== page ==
The Mediterranean diet is a way of eating rather than a formal diet plan. It features foods eaten in Greece, Spain, southern Italy and France, and other countries that border the Mediterranean Sea.
The Mediterranean diet emphasizes eating foods like fish, fruits, vegetables, beans, high-fiber breads and whole grains, and olive oil. Meat, cheese, and sweets are very limited. The recommended foods are rich with monounsaturated fats, fiber, and omega-3 fatty acids.
Heart disease has haunted generations of Robin Drummond's family. "I have a
family history of
heart disease on both sides," says the 55-year-old African-American and
resident of Hammond, La. "I've had uncles, aunts, and grandparents who've died
heart attacks and heart disease, and two of my mother's brothers died four
months apart. One had a heart attack in church, and four months later, one had
a heart attack in the post office."
When Drummond's father succumbed to heart disease...
The Mediterranean diet is like other heart-healthy diets in that it recommends eating plenty of fruits, vegetables, and high-fiber grains. But in the Mediterranean diet, an average of 35% to 40% of calories can come from fat. Most other heart-healthy guidelines recommend getting less than 35% of your calories from fat. The fats allowed in the Mediterranean diet are mainly from unsaturated oils, such as fish oils, olive oil, and certain nut or seed oils (such as canola, soybean, or flaxseed oil). These types of oils may have a protective effect on the heart.
What are the benefits?
A Mediterranean-style diet may help lower your risk for certain diseases, improve your mood, and boost your energy levels. It may also help keep your heart and brain healthy.
The benefits of a Mediterranean-style diet reinforce the benefits of eating a diet rich in fruits, vegetables, fish, high-fiber breads, whole grains, and healthy fats.
For your heart and body, a Mediterranean-style diet may:
Prevent heart disease.
Lower the risk of a second heart attack.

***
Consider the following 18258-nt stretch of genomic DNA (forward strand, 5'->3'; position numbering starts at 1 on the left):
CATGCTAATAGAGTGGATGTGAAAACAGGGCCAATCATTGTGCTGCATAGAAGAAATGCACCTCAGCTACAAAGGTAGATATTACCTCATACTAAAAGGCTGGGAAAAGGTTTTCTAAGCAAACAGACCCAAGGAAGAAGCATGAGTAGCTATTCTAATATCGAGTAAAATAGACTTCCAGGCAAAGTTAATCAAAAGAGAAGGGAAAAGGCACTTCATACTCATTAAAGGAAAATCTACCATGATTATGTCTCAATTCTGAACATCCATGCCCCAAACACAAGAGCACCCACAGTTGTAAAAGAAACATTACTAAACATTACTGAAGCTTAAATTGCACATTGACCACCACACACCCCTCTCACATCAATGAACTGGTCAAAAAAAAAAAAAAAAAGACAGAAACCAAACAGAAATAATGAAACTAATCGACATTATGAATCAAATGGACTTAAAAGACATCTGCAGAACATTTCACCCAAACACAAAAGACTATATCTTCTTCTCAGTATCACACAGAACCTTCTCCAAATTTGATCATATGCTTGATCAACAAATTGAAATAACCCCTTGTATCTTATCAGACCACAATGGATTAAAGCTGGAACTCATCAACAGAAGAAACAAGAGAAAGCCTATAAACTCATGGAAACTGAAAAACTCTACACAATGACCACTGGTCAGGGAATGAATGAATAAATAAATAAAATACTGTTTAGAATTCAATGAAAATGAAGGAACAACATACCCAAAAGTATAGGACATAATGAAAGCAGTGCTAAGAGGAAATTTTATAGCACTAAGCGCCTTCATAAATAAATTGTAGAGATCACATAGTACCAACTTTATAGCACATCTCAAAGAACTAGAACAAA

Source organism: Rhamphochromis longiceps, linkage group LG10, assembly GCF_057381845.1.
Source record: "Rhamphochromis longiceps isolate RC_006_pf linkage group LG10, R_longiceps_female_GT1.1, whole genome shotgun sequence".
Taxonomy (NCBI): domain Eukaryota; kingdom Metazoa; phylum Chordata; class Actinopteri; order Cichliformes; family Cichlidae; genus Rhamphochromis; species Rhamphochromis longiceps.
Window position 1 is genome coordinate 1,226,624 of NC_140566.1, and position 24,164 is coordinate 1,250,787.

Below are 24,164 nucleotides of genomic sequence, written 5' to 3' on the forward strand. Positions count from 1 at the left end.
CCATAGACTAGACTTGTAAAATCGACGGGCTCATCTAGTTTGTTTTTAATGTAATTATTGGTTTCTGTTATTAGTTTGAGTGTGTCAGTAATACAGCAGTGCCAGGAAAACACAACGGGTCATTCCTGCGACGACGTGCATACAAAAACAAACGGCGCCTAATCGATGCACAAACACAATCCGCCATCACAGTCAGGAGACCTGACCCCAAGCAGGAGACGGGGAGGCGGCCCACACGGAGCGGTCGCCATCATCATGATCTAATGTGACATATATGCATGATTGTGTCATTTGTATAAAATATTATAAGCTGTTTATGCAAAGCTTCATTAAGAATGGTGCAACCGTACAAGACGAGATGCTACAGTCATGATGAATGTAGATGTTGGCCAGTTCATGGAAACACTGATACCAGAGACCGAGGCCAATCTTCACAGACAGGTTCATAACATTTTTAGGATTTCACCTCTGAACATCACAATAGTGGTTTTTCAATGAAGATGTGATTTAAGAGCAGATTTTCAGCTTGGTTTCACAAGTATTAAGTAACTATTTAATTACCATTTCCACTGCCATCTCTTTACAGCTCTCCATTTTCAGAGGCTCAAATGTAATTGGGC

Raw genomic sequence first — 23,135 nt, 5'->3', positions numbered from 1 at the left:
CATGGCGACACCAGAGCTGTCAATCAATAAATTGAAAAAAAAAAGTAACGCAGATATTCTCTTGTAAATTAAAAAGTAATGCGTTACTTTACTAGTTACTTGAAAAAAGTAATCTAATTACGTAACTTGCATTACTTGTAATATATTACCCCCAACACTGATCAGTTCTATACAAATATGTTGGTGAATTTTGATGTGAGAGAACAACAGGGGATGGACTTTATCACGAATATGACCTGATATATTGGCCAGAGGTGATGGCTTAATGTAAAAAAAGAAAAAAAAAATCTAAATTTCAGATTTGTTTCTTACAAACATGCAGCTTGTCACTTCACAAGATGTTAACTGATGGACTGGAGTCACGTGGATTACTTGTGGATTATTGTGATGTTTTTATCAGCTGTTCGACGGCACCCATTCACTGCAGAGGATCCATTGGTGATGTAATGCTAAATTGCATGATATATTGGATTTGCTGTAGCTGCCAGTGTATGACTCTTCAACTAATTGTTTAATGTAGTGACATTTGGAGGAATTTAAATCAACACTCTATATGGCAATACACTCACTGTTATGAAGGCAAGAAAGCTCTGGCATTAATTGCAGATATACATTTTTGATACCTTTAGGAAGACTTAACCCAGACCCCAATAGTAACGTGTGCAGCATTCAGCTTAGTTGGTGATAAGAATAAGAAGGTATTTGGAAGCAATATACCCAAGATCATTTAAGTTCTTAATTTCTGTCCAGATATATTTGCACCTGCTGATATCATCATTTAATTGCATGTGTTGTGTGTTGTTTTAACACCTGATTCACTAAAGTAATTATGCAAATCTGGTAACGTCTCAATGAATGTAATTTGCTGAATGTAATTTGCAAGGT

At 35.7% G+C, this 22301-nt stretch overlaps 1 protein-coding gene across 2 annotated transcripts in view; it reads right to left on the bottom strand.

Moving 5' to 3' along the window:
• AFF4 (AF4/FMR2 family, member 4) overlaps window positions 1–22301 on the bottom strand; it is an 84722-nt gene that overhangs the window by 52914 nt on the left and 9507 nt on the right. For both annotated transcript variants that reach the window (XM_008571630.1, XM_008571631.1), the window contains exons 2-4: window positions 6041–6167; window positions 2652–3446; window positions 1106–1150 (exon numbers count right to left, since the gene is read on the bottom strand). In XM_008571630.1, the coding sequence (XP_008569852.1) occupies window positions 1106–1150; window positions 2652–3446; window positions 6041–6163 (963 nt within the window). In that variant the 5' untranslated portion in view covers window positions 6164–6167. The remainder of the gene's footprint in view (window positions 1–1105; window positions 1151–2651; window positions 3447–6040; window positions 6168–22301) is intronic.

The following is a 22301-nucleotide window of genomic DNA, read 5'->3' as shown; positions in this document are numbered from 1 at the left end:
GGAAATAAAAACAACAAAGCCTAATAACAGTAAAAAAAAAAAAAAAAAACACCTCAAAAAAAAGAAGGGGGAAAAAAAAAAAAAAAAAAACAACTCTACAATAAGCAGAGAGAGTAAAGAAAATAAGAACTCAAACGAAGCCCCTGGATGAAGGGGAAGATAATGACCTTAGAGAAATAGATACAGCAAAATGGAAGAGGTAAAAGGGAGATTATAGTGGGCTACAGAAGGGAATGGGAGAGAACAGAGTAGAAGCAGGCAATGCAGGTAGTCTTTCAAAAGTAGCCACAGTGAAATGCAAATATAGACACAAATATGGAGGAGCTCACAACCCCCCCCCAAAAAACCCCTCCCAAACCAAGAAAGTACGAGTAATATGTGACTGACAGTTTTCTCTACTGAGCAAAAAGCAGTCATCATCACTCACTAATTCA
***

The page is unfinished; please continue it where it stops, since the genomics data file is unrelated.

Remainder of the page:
Prevent type 2 diabetes.
Prevent metabolic syndrome.
For your brain, a Mediterranean-style diet might help prevent:
Alzheimer's disease and other dementia.
How can you make the Mediterranean diet part of your eating plan?
There are some simple things you can do to eat more of the healthy foods that make up the Mediterranean diet. First, check out what’s on the menu. Then see what Mediterranean-type foods you can add to your eating plan.
On the menu
The traditional Mediterranean diet calls for:
Eating a variety of fruits and vegetables each day, such as grapes, blueberries, tomatoes, broccoli, peppers, figs, olives, spinach, eggplant, beans, lentils, and chickpeas.
Eating a variety of whole-grain foods each day, such as oats, brown rice, and whole wheat bread, pasta, and couscous.
Choosing healthy (unsaturated) fats, such as olive oil and certain nut or seed oils like canola, soybean, and flaxseed. About 35% to 40% of daily calories can come from fat, mainly from unsaturated fats.
Limiting unhealthy (saturated) fats, such as butter, palm oil, and coconut oil. And limit fats found in animal products, such as meat and dairy products made with whole milk.
Eating mostly vegetarian meals that include whole grains, beans, lentils, and vegetables.
Eating fish at least 2 times a week, such as tuna, salmon, mackerel, lake trout, herring, or sardines.
Eating moderate amounts of low-fat dairy products each day or weekly, such as milk, cheese, or yogurt.
Eating moderate amounts of poultry and eggs every 2 days or weekly.
Limiting red meat to only a few times a month in very small amounts. For example, a serving of meat is 3 ounces. This is about the size of a deck of cards.
Limiting sweets and desserts to only a few times a week. This includes sugar-sweetened drinks like soda.